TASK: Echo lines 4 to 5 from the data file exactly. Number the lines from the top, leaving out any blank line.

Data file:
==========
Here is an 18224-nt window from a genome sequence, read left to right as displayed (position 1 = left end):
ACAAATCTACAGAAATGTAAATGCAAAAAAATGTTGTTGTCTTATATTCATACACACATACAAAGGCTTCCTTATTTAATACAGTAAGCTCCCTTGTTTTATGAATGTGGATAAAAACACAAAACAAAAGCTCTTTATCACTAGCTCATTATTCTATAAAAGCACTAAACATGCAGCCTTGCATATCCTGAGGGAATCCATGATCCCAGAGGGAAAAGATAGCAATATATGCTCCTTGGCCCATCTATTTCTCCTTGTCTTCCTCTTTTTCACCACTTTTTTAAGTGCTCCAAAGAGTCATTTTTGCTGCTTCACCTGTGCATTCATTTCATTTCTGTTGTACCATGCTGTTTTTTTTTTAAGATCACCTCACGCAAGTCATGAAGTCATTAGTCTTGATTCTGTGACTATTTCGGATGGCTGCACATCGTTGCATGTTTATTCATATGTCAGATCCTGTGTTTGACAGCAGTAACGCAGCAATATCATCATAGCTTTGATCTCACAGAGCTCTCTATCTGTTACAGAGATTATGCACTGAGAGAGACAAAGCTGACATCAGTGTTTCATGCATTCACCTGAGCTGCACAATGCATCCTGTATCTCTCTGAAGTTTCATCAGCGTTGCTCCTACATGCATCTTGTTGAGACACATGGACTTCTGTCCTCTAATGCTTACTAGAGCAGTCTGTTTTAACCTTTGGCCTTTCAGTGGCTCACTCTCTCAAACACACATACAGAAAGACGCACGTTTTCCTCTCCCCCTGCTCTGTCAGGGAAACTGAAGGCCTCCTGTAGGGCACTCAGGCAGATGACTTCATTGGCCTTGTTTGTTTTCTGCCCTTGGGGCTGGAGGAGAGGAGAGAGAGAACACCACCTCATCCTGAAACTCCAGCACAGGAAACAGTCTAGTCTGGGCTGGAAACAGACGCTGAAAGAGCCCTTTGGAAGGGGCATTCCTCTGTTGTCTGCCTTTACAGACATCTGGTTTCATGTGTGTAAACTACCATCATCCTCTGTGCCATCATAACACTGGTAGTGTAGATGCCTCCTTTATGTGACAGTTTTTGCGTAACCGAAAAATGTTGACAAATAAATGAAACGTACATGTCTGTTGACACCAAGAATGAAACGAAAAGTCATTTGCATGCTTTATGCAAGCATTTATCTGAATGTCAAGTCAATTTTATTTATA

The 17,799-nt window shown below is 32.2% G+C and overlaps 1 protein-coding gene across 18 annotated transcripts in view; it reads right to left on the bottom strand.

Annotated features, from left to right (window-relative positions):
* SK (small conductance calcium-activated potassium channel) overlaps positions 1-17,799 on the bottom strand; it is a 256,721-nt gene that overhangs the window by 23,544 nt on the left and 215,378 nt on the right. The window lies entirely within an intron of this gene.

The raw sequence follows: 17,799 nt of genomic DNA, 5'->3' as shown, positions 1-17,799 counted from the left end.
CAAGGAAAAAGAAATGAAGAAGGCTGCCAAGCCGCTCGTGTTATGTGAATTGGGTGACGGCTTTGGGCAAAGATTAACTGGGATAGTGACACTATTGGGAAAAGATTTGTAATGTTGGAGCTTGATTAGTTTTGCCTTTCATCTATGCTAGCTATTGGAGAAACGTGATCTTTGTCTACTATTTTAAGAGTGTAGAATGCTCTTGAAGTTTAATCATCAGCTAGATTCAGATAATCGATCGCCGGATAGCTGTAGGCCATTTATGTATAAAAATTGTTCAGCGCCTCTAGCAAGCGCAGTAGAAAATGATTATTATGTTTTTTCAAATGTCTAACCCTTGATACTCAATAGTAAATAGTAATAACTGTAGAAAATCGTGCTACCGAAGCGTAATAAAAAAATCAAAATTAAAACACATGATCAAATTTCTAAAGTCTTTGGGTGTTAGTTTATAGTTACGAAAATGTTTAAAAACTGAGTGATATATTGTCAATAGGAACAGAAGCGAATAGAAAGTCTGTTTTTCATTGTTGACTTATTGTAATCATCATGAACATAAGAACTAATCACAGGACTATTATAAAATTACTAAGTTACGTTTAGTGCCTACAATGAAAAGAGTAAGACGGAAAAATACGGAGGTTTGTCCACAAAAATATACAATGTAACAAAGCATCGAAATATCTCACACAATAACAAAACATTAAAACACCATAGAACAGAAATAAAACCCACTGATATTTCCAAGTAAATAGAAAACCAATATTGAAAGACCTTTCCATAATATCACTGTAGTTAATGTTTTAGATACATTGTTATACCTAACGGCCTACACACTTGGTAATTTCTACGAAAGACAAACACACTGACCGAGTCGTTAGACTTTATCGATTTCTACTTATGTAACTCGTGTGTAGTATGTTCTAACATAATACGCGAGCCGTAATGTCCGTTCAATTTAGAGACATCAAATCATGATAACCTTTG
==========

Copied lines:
Annotated features, from left to right (window-relative positions):
* SK (small conductance calcium-activated potassium channel) overlaps positions 1-17,799 on the bottom strand; it is a 256,721-nt gene that overhangs the window by 23,544 nt on the left and 215,378 nt on the right. The window lies entirely within an intron of this gene.